The first version of the camera. Extra mirrors are not removed yet. The axle is fixed in a meccano bush with huge backlash.
The next modification with a wooden bearing and a heat filter before the native scanner lens. I shall dwell on the filter in the next part of the article.

The system started working immediately and provided such decent results that I decided to finish off this camera so that I could use it not only in the laboratory, but also outdoors. I found myself on a unploughed land with lots of pitfalls, where, unfortunately, I had to fall. Below is a miniature of my first color cyclorama.

It looks more natural if you view it in parts, for example using PhotoVista viewer. This one requires Java support in your browser.

Pitfall One. LPT port.

My Fujitsu LifeBook P2110 has no parallel port. An attempt to connect the camera via USB-LPT adapter was a failure, computer detected it just as a printer port. That's why I bought CI-66201 1P SPP/EPP/ECP CardBus Card at the price of a cheap flatbed scanner. (In fact, for the same money you can buy a USB flatbed scanner and reconstruct it. There will be no principal optical or mechanical differences in this case. But there are some pitfalls on the driver field. Before scanning, the majority of flatbed scanners calibrate themselves using a white stripe attached on the glass. If you disassemble a scanner, it usually refuses to work without calibration. But edge-fed scanners are calibrated by a special card, calibration results are written into a file and then used for scanning. That is, when you cannot calibrate a scanner, you can cheat it by feeding a file with a set of digits). 

The box ran "Supports Windows XP, 2000, 2003". But as the CD also contained drivers for Windows 98 – ME, I decided to install ME (as I was quite satisfied with the Windows 95 driver, which works fine with it) and try to boot the system. Nothing of the sort. The port appeared in the registry in Ports (Com & LPT) section, but it had no number. Neither the printer nor the scanner detected it. So, after a week of hardships, the only combo that was functional, i.e. detected the port and the scanner, turned out Windows 2000 with the NT scanner driver. Unfortunately by Sod's law, the first version I found turned out a beta, which could hardly work without a calibration file (as the Windows 95 version). It looked as though only 30 color hues were used out of the 256 available. Besides, sensitivity of the blue, green, and red channels in daylight differed much. The best artistic effect could be seen on black and white photos, obtained by subtracting one channel from the other :-)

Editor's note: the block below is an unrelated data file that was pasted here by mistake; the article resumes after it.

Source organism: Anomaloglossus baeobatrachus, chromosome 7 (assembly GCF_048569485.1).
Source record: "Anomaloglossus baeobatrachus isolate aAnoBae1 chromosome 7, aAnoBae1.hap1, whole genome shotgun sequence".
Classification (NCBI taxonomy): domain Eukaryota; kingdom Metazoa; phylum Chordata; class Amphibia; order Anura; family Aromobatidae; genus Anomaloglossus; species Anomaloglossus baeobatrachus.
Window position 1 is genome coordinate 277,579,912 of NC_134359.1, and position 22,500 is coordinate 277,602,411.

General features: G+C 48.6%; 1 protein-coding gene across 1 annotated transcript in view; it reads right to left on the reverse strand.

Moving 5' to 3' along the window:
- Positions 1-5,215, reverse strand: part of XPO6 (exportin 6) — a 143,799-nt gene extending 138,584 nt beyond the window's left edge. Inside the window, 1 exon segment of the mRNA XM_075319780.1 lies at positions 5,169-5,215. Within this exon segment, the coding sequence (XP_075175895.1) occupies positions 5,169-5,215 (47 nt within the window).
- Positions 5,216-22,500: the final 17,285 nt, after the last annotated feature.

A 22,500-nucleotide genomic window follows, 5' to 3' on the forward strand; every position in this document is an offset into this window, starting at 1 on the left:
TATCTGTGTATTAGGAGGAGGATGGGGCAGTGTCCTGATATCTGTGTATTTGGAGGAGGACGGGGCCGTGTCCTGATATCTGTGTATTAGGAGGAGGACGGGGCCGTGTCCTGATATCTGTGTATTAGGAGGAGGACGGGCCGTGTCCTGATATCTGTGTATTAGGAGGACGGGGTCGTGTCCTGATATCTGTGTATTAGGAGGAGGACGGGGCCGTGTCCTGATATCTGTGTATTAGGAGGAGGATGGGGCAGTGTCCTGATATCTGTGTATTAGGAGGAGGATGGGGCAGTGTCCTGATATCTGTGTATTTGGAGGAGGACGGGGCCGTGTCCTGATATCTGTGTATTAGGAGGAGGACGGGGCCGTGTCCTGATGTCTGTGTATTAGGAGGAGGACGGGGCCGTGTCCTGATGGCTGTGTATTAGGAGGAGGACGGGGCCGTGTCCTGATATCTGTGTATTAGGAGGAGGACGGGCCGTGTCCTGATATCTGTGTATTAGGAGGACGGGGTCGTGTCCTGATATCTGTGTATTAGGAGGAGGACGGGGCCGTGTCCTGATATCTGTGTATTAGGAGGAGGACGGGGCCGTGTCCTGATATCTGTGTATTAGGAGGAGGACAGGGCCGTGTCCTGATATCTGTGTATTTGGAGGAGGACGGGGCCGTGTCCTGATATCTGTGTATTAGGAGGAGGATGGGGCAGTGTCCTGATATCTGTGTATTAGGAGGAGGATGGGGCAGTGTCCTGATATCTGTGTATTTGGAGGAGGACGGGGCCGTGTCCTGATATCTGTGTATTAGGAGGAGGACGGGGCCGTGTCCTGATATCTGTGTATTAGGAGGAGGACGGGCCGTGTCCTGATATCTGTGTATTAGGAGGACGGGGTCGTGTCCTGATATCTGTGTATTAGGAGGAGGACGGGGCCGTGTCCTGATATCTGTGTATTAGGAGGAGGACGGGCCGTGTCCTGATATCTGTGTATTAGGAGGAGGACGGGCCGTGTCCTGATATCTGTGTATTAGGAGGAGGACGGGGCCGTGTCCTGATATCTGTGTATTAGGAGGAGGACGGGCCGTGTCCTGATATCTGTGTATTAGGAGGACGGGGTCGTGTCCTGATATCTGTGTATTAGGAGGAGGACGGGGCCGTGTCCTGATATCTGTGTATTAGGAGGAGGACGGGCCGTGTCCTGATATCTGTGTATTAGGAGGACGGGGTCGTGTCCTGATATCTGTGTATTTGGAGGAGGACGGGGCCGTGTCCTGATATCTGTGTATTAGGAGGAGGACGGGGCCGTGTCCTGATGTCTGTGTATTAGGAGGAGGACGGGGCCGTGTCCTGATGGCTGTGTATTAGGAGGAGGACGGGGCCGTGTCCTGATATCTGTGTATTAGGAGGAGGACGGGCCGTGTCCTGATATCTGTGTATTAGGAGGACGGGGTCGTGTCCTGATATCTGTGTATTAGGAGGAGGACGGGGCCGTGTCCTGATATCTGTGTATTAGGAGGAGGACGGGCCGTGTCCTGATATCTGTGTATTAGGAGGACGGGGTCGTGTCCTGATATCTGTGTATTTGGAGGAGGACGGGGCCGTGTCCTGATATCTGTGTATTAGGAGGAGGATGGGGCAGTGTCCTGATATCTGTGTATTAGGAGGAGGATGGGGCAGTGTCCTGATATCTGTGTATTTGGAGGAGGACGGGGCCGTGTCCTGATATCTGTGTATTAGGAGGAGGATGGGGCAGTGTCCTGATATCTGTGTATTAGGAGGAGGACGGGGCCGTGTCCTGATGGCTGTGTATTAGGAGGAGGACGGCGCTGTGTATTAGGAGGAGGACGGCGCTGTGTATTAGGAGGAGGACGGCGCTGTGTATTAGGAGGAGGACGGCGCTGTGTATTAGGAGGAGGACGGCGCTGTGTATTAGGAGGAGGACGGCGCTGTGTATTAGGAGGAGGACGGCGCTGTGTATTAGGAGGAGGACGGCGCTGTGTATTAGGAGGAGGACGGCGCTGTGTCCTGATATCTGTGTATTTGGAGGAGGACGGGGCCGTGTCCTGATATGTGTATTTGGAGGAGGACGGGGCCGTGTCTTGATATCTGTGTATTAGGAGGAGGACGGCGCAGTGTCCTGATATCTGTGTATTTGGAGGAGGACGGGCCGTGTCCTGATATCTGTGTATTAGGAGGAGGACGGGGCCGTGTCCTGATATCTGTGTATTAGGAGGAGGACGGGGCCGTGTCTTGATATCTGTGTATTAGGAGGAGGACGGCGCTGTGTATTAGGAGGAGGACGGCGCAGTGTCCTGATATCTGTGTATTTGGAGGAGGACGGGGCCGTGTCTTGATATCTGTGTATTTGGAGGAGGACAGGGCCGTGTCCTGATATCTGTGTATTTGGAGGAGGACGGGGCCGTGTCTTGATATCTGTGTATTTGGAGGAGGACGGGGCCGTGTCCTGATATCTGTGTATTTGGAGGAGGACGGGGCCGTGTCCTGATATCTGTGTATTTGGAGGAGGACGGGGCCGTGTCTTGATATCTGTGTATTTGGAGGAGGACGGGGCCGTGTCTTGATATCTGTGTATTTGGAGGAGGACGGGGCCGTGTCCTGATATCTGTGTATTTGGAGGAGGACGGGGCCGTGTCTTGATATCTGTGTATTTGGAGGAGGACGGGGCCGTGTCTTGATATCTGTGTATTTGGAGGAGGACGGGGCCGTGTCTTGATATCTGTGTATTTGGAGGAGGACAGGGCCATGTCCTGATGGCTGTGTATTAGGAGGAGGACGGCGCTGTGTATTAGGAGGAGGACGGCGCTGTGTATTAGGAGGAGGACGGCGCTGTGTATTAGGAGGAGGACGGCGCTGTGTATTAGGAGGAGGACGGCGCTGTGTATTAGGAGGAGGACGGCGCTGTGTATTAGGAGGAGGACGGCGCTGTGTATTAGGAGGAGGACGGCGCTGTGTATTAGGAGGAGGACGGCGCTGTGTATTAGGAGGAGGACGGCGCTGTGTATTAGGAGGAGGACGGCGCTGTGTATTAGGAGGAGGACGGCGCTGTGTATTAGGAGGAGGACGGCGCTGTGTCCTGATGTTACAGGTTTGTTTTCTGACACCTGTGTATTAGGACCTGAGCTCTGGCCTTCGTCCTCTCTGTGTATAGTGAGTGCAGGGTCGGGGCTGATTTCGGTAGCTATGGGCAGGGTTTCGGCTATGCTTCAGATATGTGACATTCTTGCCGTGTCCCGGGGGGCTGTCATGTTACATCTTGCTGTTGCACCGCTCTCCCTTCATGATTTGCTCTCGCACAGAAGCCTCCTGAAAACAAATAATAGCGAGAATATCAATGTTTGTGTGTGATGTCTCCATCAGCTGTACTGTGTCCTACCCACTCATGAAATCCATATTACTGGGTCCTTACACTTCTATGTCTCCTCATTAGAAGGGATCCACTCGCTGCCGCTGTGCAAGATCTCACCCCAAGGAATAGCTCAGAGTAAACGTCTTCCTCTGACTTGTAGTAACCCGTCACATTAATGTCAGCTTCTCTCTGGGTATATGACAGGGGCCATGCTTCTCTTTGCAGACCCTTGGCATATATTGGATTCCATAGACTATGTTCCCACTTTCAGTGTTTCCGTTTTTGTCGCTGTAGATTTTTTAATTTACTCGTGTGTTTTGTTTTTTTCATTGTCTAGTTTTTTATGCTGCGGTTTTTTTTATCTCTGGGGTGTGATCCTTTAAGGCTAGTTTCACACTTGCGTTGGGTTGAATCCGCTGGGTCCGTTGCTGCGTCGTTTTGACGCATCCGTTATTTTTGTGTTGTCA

An attempt to feed the scanner with a calibration file, just 18 KB, that is 18000 numbers, gave a lot of interesting results, none of them satisfactory. Fortunately, I found another version of this driver, which yielded similar results to the Windows 95 driver. That's where I decided that the hardware battle was over.

First shooting attempts

The native scanner lens does not have a variable aperture. That's why you can control the exposure either via the driver menu (which is not efficient in this model, as the effect looks more like correction in Photoshop than exposure change), or using an attenuator filter. The matrix of the scanner is quite sensitive. The ball park (scan time in monochrome mode is divided by the number of lines) exposure of each line is less than 1/60 sec. Taking into account that we already know the lens aperture, we can assess the sensitivity of the bar with photosensitive elements - 100 ISO. This figure is quite relative, as the spectral sensitivity is shifted much to the infrared region. It's true only for shooting in daylight environment with a heat filter before the lens.

Below are the photos of the scanner mainboard and of the bar with photosensitive elements.

Length of the working part of the bar is 28 mm.
It consists of three bars of 2550 photosensitive elements each.

Microscopic photos taken with various magnifications by our previous make-shift camera.

As you can see, the sensor consists of three bars, covered by blue, green, and red color filters. That is one and the same region is scanned in different spectral ranges at several motor steps. The number of steps differ for a sheet of paper in a scanner and for objects in a frame. That's why after a photo is taken, we should align the image in red and blue channels with the green one. The procedure turned out rather simple, in fact it can even be automated.

The photo before and after the channel alignment.

In the next parts of this article you will learn about this camera, its photography capacities, and battery run-down times.

October 19, 2005